All photo's are Copyright of Scott Swalling or the tagged Photographer. (Background photo Scott Swalling Photography).

About Me:

24Hr MTBike racer and general bike rider, climber and mountaineer. Good coffee drinker and cake eater (any cake, seriously, don't leave your cake laying around). Also, I like to try new things that challenge me.

Wednesday, 21 December 2011

Merida Brass Monkeys Rnd 2

With some bad preparation (late nights and a long day in the cold the day before), I was ready on the start line, with two other CW riders Nick K and Brian B, it was cold but not as bad as the 2nd round last year.

I was back to SS and the start horn went and off we went. The usual suspects shot away at the front with the gears, pah! Nick went past on a little descent and I sat into a rhythm and my first 2 laps went well, better than expected.

Entering the 3rd lap the cramps started and I would fight them until the end of my 5 laps, finally shaking them with 1/4 of the last lap to go and some how finish 27th in the 4hr.  More a triumph to my stubbornness, rather than physical capability on the day.

The fact that things started to come good towards the end, gave me more confidence for fixing myself on the fly for the big races for next year.  Banana's, gels and 2-1 fixes cramps, fact, but no real science from me to support it. :)

Friday, 16 December 2011

Muddy rides

Looks like Wednesday mornings mudfest of 3ok's may have been a good warm up for this weekends 2nd Rnd of the Brass Monkey series.

And as it will be a cold muddy day out, Tonka my faithful 29er is back to SS config and we know that is the best way forward and I hope to be flying again as gears seem to get in the way.  It will be good to see Nick (cycleworks) and Brian out and hopefully charging.

Hope everyone has their winter woolies ready.


Friday, 9 December 2011


The session at the wall went about as well as expected from the climbing perspective, but from the point of view of having a good stretch and giving the legs and lower back a rest it was great.  A little sore today, but in general feeling better than after yesterday's ride and muscles that felt tight are now lose again.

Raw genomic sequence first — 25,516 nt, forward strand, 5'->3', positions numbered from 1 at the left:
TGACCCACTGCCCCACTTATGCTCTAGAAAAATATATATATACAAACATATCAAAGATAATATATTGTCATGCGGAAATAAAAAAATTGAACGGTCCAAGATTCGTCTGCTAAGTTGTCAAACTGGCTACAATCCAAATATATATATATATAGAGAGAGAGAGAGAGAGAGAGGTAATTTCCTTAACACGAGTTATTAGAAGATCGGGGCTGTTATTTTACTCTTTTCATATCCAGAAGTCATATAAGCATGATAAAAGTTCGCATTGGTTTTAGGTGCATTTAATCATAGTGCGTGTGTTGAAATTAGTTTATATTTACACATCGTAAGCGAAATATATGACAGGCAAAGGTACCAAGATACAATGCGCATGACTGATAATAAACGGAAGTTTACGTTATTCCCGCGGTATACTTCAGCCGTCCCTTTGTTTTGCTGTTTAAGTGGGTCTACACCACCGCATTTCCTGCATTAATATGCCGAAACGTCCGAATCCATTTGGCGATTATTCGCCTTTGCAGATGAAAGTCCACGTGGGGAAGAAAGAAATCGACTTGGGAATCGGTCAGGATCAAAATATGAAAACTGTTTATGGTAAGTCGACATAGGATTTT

A bit of cross training really does help.  Noticing that you have blown a seal on the forks on your workhorse training bike doesn't.  Better rebuild the Niner tonight, with a couple of rides this weekend it would help to have a working MTB.

Thursday, 8 December 2011

K's in the bag

This mornings ride was extra hard after very few hours sleep. Pretty much suffered all the way around and chose to ride some new trails I had been shown the other night.  This lightened my mood and I ended the ride with a smile.  It's funny how sometimes just riding and not worrying about the stats, helps the mood and motivation.

Off to the climbing wall tonight for a change of scenery. :)

Wednesday, 7 December 2011

Night rides.......

like last night are the ones that keep you going and keen.  Out with the crew, with a slightly more laid back pace, some new trails, some good climbs descents and a bit of a laugh.  More like this should keep me fit and fast in the winter.  Getting 2.5hrs on the single in the mud, dark and cold is always a good thing.

Keeping it chilled and fun like last night has its place and last night it was needed. Training without training.  :-)

Wednesday, 30 November 2011

Merida Brass Monkeys Rnd 1

Rnd 1 and we were greeted with a nice day and sunshine.  Lined up and had a good start, exploded a little bit as expected for about 5 minutes and then found my rhythm. Charging over the line and off on to my 2nd lap only a few minutes behind the leader, things seemed good.

Into the singletrack again, a few turns and bumps and SNAP!, my crank sheers off and my race is over.

Not much you can do about that, next race.


Monday, 21 November 2011

Endurance MTB Training

As the nights draw in, it is hard to stay motivated sometimes.  But relieving the pressure of the training schedule and the long rides for me, ensures I keep riding through winter and keep the base fitness at a good level.

First of all it is hard to get out and do long k's after work or before work in winter, just mentally hard, staying hidden under the duvet seems a better options.  But you don't get fit by getting soft around the edges, but don't beat yourself up if you miss a session, mentally or physically this might be what you need.